A new report finds that no duplication at the federal level exists among the programs of the U.S. Environmental Protection Agency (EPA) and the U.S. Department of Agriculture (USDA) that provide drinking water and wastewater infrastructure funding to small, rural communities.
However, the report, authored by the U.S. Government Accountability Office (GAO), recommends that EPA and USDA make changes to eliminate inefficiencies on the state and community levels to make it easier for communities to apply for and prepare for funding from these agencies for water infrastructure work.
In the report, “Rural Water Infrastructure: Additional Coordination Can Help Avoid Potentially Duplicative Application Requirements,” GAO recommended changes by the agencies specifically to “help states develop uniform preliminary engineering reports, develop guidelines to help states develop uniform environmental analyses, and reemphasize the importance of state-level coordination.” EPA and USDA oversee the three largest federally funded drinking water and wastewater funding programs for communities with populations of 10,000 or less.
RCAP’s work is related to these programs in key ways.
The communities that RCAP assists free of charge benefit directly from EPA and USDA’s programs. Many water infrastructure projects in communities assisted by RCAP apply for and receive funding from the EPA’s Drinking Water and Clean Water State Revolving Fund (SRF) programs and the USDA’s Rural Utilities Service (RUS) Water and Waste Disposal program. RCAP assists the staff and board members of water utilities with the funding application process from these programs and with the other necessary steps to apply for loans and grants from these programs. It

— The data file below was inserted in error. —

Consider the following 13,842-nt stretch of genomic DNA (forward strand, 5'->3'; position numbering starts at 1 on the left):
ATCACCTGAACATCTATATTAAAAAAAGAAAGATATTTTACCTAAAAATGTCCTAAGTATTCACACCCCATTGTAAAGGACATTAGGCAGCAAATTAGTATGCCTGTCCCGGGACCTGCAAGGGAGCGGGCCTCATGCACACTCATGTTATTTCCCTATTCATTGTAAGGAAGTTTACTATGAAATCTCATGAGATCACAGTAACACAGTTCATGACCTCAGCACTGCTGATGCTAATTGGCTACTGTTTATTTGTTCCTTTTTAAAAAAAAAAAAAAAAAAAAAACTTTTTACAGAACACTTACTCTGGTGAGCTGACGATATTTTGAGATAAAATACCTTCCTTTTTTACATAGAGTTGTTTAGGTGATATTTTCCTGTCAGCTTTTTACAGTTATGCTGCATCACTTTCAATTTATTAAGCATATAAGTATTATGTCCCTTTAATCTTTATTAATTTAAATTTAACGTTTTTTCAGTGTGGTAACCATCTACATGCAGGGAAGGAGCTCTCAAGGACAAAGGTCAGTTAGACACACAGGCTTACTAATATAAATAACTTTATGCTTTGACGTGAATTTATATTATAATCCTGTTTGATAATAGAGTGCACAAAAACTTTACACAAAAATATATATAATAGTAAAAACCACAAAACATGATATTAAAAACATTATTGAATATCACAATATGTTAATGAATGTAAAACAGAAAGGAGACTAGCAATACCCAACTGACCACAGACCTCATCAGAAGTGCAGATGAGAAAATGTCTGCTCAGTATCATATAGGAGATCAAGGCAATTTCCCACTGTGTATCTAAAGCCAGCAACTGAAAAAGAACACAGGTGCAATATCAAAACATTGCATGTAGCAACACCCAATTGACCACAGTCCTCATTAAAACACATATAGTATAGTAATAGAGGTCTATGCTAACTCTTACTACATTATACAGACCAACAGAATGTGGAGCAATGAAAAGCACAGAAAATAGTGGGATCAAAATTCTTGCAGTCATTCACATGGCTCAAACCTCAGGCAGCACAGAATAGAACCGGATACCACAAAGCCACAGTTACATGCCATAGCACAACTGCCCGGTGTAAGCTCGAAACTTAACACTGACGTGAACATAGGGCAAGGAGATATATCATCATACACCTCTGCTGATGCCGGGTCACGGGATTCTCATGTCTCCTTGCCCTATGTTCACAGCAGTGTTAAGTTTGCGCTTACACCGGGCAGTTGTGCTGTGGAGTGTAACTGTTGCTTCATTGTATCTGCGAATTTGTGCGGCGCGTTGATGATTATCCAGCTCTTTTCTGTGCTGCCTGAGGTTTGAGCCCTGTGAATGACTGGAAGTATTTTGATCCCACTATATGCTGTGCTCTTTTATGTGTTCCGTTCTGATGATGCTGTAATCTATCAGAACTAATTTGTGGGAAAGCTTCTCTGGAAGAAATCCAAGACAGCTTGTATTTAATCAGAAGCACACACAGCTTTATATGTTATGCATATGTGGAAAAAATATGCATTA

is on these requirements that GAO was making its recommendations.
RCAP also receives direct grants for its general operating budget to employ 140 staff members across the country to provide technical, managerial and financial assistance to small, rural communities from both the EPA’s and USDA’s water-related programs.
“We are pleased to see the GAO affirm what we already knew: The State Revolving Fund programs and Rural Utilities Service’s water and wastewater programs are not duplicative, but rather are complementary,” said Ari Neumann, Director of Policy Development and Applied Research in RCAP’s national office in Washington, D.C. He explained that together, the three programs serve water systems of all sizes, from small to large. “These programs contribute to the world-class clean and safe water and wastewater treatment that Americans expect and deserve.”
Neumann added that even with the three programs in place, they do not go far enough. “At the current levels of funding, they still do not address the nation’s continuing needs for water infrastructure financing, which EPA estimates are in excess of $600 billion over the next two decades,” he said.
“We agree with the report’s recommendations that the agencies should collaborate more to ensure that communities are subject to one uniform set of requirements and are pleased by the efforts that are currently underway at the federal level to standardize and streamline the application processes.”
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